Clean Water Act at 50: Making Lives Better

Oct 13, 2022

Happy 50th birthday to the Clean Water Act! This law has been Baykeeper’s primary legal tool for the past thirty-plus years, helping us win hundreds of victories for the Bay and the people of the Bay Area. Before the act was adopted, there were few ways for public activists to fight the agencies and corporations that were polluting our communities and our environment. But that all changed on October 18, 1972.

The Clean Water Act gave state and federal agencies the power to hold polluters in check, and it provided funding for federal pollution prevention programs. More importantly, the law states that “any person” has the legal right to make sure that the act is upheld and can sue to enforce federal and state water quality protections. That provision gives Baykeeper’s lawyers legal footing to defend the Bay and protect clean water for everyone in the Bay Area.

When Baykeeper wins a Clean Water Act lawsuit, most often the polluter we prevailed against in court has to fix the problems that caused the pollution in the first place. But there can be many additional benefits as well.

Back in 1994, Exxon and Unocal had to invest nearly $5 million to upgrade their oil refineries to reduce selenium discharges into the Bay. The Levin shipping terminal in Richmond had to stop polluting the Bay and nearby neighborhoods by investing over $2 million to clean up its coal-loading operation in 2014. The City of San Jose agreed to invest over $100 million to upgrade its failing storm water systems that were polluting the Bay after we sued the city under the act in 2019.

Often, our settlements include what’s called a “supplemental environmental project,” resulting from a hefty fine on the polluter for its past pollution. When settlements include this element, the polluter learns that it hurts their bottom line to pollute. And the funds go directly to support other local non-profit projects that will deliver a real environmental and public health benefit.

Over the years, Baykeeper’s Clean Water Act lawsuits have secured over $12 million for non-profits working on restoration, education, health, and environmental justice efforts around the Bay Area. Much of that funding is awarded as grassroots grants through the Oakland-based Rose Foundation for the Environment. Our settlement agreements direct the funds to the Rose Foundation, which in turn identifies worthy projects to receive the funds and then administers the grants.

Through this partnership, Baykeeper’s settlement funds have supported hundreds of local and neighborhood projects ranging from policy planning and health education, to creek restoration and painting stencils next to storm drains. Here are just a handful of the organizations we’ve been proud to support:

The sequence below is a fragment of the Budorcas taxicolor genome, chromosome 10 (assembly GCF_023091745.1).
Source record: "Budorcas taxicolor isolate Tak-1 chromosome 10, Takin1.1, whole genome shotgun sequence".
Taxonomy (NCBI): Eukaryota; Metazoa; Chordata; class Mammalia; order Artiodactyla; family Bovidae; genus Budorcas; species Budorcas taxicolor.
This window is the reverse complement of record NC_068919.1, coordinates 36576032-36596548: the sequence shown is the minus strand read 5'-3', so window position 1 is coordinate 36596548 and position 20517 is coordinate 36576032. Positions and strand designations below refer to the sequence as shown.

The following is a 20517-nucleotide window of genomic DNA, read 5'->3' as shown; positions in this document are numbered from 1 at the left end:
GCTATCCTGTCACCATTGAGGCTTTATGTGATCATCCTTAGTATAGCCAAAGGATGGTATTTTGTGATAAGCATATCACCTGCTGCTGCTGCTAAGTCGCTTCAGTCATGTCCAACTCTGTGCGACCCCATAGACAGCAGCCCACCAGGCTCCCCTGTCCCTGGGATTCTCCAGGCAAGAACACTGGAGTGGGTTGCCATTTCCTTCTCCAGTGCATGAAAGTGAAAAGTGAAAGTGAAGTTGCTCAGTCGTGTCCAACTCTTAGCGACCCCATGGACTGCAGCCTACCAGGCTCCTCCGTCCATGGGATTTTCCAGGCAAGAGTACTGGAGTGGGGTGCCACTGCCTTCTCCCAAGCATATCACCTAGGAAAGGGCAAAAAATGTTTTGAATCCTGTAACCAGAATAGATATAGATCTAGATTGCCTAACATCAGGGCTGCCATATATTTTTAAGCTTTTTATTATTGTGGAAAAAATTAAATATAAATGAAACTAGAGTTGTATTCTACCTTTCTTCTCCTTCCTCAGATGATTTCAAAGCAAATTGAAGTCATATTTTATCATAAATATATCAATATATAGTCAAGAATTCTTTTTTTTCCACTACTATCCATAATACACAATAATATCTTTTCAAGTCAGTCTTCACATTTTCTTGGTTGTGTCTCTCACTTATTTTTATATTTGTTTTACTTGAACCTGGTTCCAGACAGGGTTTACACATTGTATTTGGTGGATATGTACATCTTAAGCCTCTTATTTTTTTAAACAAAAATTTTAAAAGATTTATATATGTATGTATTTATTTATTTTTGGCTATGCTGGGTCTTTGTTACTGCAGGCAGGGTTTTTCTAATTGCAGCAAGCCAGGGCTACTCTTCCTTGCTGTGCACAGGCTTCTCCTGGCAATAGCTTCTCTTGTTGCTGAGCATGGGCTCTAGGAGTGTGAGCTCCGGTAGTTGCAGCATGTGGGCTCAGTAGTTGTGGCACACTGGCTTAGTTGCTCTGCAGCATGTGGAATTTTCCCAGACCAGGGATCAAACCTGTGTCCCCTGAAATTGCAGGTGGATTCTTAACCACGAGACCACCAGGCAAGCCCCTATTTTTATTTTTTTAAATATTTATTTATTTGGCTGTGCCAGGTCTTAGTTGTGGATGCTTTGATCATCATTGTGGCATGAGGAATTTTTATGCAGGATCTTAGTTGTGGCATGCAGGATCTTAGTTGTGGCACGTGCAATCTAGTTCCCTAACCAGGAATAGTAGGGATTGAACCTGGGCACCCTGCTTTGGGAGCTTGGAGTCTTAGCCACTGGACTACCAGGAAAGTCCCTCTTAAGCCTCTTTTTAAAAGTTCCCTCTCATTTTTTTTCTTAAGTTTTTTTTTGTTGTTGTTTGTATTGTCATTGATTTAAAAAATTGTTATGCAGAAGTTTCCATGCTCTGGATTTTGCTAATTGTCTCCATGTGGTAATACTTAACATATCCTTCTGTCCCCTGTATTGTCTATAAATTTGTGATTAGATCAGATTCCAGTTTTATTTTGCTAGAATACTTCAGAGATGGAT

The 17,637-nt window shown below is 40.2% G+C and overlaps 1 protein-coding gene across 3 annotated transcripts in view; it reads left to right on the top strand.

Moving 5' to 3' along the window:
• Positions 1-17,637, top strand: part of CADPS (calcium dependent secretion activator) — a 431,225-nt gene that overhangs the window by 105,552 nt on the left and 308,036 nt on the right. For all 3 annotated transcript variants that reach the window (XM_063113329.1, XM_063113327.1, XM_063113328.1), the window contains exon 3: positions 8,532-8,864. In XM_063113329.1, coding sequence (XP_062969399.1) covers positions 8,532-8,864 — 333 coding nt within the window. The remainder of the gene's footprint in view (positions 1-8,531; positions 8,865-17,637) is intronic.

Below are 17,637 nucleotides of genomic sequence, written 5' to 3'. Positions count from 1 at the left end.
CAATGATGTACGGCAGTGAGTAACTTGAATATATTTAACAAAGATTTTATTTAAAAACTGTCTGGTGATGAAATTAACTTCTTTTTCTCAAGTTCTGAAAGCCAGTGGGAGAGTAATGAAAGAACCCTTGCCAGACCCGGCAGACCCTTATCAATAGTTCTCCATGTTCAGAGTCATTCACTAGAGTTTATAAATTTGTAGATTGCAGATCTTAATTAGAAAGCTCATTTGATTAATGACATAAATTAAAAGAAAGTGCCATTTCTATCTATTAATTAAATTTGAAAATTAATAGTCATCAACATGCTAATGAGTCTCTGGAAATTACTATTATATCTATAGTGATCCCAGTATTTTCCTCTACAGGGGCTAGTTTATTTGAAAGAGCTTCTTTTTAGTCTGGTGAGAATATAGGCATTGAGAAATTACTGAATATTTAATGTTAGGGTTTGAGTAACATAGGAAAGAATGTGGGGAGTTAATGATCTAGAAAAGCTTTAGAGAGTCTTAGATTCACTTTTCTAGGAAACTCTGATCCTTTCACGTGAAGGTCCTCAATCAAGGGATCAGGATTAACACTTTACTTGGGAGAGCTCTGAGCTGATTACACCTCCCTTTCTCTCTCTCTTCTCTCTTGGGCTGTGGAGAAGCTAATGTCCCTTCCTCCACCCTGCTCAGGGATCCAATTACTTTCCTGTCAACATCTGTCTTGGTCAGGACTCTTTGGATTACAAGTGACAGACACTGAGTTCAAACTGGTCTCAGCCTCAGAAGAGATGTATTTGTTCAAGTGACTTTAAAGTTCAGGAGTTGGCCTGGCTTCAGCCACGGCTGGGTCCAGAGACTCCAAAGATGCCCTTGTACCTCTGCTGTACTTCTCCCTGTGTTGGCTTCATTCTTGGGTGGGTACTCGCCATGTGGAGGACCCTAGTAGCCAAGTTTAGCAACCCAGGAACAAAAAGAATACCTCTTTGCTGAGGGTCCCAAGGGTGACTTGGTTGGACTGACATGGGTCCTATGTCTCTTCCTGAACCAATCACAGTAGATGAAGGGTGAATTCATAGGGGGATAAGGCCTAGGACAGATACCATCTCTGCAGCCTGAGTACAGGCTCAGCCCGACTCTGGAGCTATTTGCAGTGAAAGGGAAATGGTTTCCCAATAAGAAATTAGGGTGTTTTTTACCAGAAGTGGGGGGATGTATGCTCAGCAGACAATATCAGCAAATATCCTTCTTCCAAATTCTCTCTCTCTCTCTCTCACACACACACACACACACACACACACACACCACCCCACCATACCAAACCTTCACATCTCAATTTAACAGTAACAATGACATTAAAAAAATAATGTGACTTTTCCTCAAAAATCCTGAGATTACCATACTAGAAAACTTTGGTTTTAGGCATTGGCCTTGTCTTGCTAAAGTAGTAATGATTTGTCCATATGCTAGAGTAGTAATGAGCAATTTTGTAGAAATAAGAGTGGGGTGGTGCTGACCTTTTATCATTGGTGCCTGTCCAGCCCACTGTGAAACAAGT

Literacy for Environmental Justice—Toxic soil sampling in SF Bayview

GreenAction—Environmental justice and health projects

California Sportfishing Protection Alliance—Delta water quality project

West County Toxics Coalition—Shoreline clean-up and restoration in Richmond

Center for Race, Poverty, and the Environment—Central Valley pesticide reduction

San Joaquin Audubon Society—San Joaquin River restoration

Greenbelt Alliance—Mercury reduction programs

Alameda Creek Alliance—Creek restoration

Communities for a Better Environment—Toxic fallout remediation

Turtle Island Restoration Network—Salmon and watershed protection

Friends of the River—Bay-Delta ecosystem and Mokelumne River protection planning

Bayview Hunters Point Community Advocates—Environmental justice education

Green City Project—Oakland storm drain stenciling

Student Conservation Association—San Mateo parks conservation crew

Hunters View Mothers Committee for Health—Community health, equity, and justice

Friends of Napa River—River restoration

Citizens for a Sustainable Point Molate—Point Molate conservation

Friends of Sausal Creek—Creek restoration

New Voices Rising—Environmental education in East Palo Alto and Redwood City

Wild Oyster Project—Watershed stewardship

Sonoma Ecology Center—Fire recovery, resiliency education in under-resourced areas

East Bay Academy for Young Scientists—Creek restoration and watershed research

Friends of Pinole Creek—Creek restoration

Friends of Peralta Hacienda Park—Youth watershed internships at Refugio Creek

Santa Clara County Creeks Coalition—Coyote Creek cleanup project

Bay Area Refinery Corridor Coalition—Environmental justice programs

The Watershed Project—East Bay watershed education

Photo: Daniel Parks, Flickr/CC

Join us to hold polluters accountable and defend the Bay DONATE NOW >